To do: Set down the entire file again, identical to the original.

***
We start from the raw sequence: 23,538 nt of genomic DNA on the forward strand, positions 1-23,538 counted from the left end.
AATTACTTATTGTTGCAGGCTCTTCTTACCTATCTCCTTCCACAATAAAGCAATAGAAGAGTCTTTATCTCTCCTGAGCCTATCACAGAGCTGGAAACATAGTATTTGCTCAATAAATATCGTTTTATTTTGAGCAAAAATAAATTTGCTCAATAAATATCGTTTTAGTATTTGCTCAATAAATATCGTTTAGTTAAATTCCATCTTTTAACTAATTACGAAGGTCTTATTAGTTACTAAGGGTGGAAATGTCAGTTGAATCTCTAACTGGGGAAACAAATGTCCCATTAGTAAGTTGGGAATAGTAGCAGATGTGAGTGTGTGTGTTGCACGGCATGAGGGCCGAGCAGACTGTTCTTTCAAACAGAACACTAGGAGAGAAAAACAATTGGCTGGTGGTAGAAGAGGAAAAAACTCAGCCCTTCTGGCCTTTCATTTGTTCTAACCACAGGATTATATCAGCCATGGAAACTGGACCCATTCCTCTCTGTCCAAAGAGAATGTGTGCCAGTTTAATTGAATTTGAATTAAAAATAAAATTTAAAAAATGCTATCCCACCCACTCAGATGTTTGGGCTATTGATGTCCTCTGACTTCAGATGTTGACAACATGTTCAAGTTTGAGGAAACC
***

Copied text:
We start from the raw sequence: 23,538 nt of genomic DNA on the forward strand, positions 1-23,538 counted from the left end.
AATTACTTATTGTTGCAGGCTCTTCTTACCTATCTCCTTCCACAATAAAGCAATAGAAGAGTCTTTATCTCTCCTGAGCCTATCACAGAGCTGGAAACATAGTATTTGCTCAATAAATATCGTTTTATTTTGAGCAAAAATAAATTTGCTCAATAAATATCGTTTTAGTATTTGCTCAATAAATATCGTTTAGTTAAATTCCATCTTTTAACTAATTACGAAGGTCTTATTAGTTACTAAGGGTGGAAATGTCAGTTGAATCTCTAACTGGGGAAACAAATGTCCCATTAGTAAGTTGGGAATAGTAGCAGATGTGAGTGTGTGTGTTGCACGGCATGAGGGCCGAGCAGACTGTTCTTTCAAACAGAACACTAGGAGAGAAAAACAATTGGCTGGTGGTAGAAGAGGAAAAAACTCAGCCCTTCTGGCCTTTCATTTGTTCTAACCACAGGATTATATCAGCCATGGAAACTGGACCCATTCCTCTCTGTCCAAAGAGAATGTGTGCCAGTTTAATTGAATTTGAATTAAAAATAAAATTTAAAAAATGCTATCCCACCCACTCAGATGTTTGGGCTATTGATGTCCTCTGACTTCAGATGTTGACAACATGTTCAAGTTTGAGGAAACC